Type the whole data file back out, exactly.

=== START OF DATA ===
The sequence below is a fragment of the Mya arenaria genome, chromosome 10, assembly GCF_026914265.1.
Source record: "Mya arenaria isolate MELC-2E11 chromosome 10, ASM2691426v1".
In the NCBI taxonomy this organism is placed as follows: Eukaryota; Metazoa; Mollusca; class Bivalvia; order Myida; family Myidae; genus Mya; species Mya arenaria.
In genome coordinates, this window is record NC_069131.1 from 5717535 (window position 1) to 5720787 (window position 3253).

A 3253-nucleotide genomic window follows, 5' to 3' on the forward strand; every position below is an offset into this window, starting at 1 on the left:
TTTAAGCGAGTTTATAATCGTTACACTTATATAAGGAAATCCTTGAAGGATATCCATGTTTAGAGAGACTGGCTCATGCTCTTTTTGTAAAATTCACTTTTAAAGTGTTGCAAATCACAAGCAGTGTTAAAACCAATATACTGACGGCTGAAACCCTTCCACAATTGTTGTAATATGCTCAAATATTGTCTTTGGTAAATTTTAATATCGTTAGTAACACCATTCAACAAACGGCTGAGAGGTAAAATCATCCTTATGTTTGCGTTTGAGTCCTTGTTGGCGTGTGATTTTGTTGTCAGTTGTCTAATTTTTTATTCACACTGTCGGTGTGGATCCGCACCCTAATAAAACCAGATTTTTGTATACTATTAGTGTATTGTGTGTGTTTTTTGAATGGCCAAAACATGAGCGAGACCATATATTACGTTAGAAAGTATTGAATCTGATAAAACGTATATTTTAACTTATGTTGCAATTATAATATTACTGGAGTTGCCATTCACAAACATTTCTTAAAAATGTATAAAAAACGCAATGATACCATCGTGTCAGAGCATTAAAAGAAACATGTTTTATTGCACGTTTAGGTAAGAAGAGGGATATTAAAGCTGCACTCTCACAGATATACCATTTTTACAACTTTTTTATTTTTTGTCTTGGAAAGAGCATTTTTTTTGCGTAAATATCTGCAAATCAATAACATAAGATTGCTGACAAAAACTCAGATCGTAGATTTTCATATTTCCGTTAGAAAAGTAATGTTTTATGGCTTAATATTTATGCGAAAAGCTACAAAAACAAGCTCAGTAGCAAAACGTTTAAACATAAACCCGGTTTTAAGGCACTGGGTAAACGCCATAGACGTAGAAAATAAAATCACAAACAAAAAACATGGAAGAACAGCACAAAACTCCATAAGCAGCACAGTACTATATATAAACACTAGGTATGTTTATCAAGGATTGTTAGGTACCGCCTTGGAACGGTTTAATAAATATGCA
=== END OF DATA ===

The sequence below is a fragment of the Mya arenaria genome, chromosome 10, assembly GCF_026914265.1.
Source record: "Mya arenaria isolate MELC-2E11 chromosome 10, ASM2691426v1".
In the NCBI taxonomy this organism is placed as follows: Eukaryota; Metazoa; Mollusca; class Bivalvia; order Myida; family Myidae; genus Mya; species Mya arenaria.
In genome coordinates, this window is record NC_069131.1 from 5717535 (window position 1) to 5720787 (window position 3253).

A 3253-nucleotide genomic window follows, 5' to 3' on the forward strand; every position below is an offset into this window, starting at 1 on the left:
TTTAAGCGAGTTTATAATCGTTACACTTATATAAGGAAATCCTTGAAGGATATCCATGTTTAGAGAGACTGGCTCATGCTCTTTTTGTAAAATTCACTTTTAAAGTGTTGCAAATCACAAGCAGTGTTAAAACCAATATACTGACGGCTGAAACCCTTCCACAATTGTTGTAATATGCTCAAATATTGTCTTTGGTAAATTTTAATATCGTTAGTAACACCATTCAACAAACGGCTGAGAGGTAAAATCATCCTTATGTTTGCGTTTGAGTCCTTGTTGGCGTGTGATTTTGTTGTCAGTTGTCTAATTTTTTATTCACACTGTCGGTGTGGATCCGCACCCTAATAAAACCAGATTTTTGTATACTATTAGTGTATTGTGTGTGTTTTTTGAATGGCCAAAACATGAGCGAGACCATATATTACGTTAGAAAGTATTGAATCTGATAAAACGTATATTTTAACTTATGTTGCAATTATAATATTACTGGAGTTGCCATTCACAAACATTTCTTAAAAATGTATAAAAAACGCAATGATACCATCGTGTCAGAGCATTAAAAGAAACATGTTTTATTGCACGTTTAGGTAAGAAGAGGGATATTAAAGCTGCACTCTCACAGATATACCATTTTTACAACTTTTTTATTTTTTGTCTTGGAAAGAGCATTTTTTTTGCGTAAATATCTGCAAATCAATAACATAAGATTGCTGACAAAAACTCAGATCGTAGATTTTCATATTTCCGTTAGAAAAGTAATGTTTTATGGCTTAATATTTATGCGAAAAGCTACAAAAACAAGCTCAGTAGCAAAACGTTTAAACATAAACCCGGTTTTAAGGCACTGGGTAAACGCCATAGACGTAGAAAATAAAATCACAAACAAAAAACATGGAAGAACAGCACAAAACTCCATAAGCAGCACAGTACTATATATAAACACTAGGTATGTTTATCAAGGATTGTTAGGTACCGCCTTGGAACGGTTTAATAAATATGCA